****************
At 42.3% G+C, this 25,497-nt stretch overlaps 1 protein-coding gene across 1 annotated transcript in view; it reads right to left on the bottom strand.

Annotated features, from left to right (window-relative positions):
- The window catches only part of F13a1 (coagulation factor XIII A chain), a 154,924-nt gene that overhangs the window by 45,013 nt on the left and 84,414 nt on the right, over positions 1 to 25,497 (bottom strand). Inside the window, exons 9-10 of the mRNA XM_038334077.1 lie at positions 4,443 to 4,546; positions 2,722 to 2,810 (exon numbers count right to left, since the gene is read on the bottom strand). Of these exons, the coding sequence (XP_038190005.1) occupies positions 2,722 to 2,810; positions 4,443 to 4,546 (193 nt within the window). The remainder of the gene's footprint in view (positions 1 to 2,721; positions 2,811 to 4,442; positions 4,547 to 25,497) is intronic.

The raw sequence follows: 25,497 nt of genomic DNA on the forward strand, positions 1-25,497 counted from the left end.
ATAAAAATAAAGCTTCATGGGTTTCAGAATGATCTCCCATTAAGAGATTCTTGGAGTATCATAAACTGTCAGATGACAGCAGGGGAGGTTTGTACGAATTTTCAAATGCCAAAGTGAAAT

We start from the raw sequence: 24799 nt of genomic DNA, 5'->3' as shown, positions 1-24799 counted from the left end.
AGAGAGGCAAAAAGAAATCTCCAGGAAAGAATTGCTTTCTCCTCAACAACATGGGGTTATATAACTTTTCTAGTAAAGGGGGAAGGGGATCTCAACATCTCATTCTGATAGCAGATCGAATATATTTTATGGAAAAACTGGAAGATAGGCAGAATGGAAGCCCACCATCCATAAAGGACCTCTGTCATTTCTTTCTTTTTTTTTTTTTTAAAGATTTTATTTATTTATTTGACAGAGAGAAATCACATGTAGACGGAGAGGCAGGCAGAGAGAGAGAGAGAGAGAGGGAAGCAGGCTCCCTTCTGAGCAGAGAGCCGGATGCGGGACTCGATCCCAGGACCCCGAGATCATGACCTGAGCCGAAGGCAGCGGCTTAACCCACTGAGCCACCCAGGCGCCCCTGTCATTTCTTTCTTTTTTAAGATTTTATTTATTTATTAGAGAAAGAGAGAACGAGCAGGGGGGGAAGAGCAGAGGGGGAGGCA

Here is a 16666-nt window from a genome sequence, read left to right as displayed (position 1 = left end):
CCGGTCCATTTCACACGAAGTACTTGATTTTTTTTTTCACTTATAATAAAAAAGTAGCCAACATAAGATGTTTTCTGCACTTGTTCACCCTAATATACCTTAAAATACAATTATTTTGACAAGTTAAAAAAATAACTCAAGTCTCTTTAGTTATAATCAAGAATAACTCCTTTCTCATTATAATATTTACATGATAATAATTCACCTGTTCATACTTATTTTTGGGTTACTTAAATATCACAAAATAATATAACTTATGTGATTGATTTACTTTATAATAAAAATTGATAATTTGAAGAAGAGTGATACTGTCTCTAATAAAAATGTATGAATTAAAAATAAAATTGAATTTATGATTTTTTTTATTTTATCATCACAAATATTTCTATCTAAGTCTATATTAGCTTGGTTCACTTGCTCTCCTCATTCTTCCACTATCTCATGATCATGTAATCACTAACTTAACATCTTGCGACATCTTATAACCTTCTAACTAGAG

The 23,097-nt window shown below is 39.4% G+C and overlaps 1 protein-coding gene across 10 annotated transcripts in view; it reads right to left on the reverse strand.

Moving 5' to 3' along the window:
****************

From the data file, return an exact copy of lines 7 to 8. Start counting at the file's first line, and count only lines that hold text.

AGAGAGGCAAAAAGAAATCTCCAGGAAAGAATTGCTTTCTCCTCAACAACATGGGGTTATATAACTTTTCTAGTAAAGGGGGAAGGGGATCTCAACATCTCATTCTGATAGCAGATCGAATATATTTTATGGAAAAACTGGAAGATAGGCAGAATGGAAGCCCACCATCCATAAAGGACCTCTGTCATTTCTTTCTTTTTTTTTTTTTTAAAGATTTTATTTATTTATTTGACAGAGAGAAATCACATGTAGACGGAGAGGCAGGCAGAGAGAGAGAGAGAGAGAGGGAAGCAGGCTCCCTTCTGAGCAGAGAGCCGGATGCGGGACTCGATCCCAGGACCCCGAGATCATGACCTGAGCCGAAGGCAGCGGCTTAACCCACTGAGCCACCCAGGCGCCCCTGTCATTTCTTTCTTTTTTAAGATTTTATTTATTTATTAGAGAAAGAGAGAACGAGCAGGGGGGGAAGAGCAGAGGGGGAGGCA

Here is a 16666-nt window from a genome sequence, read left to right as displayed (position 1 = left end):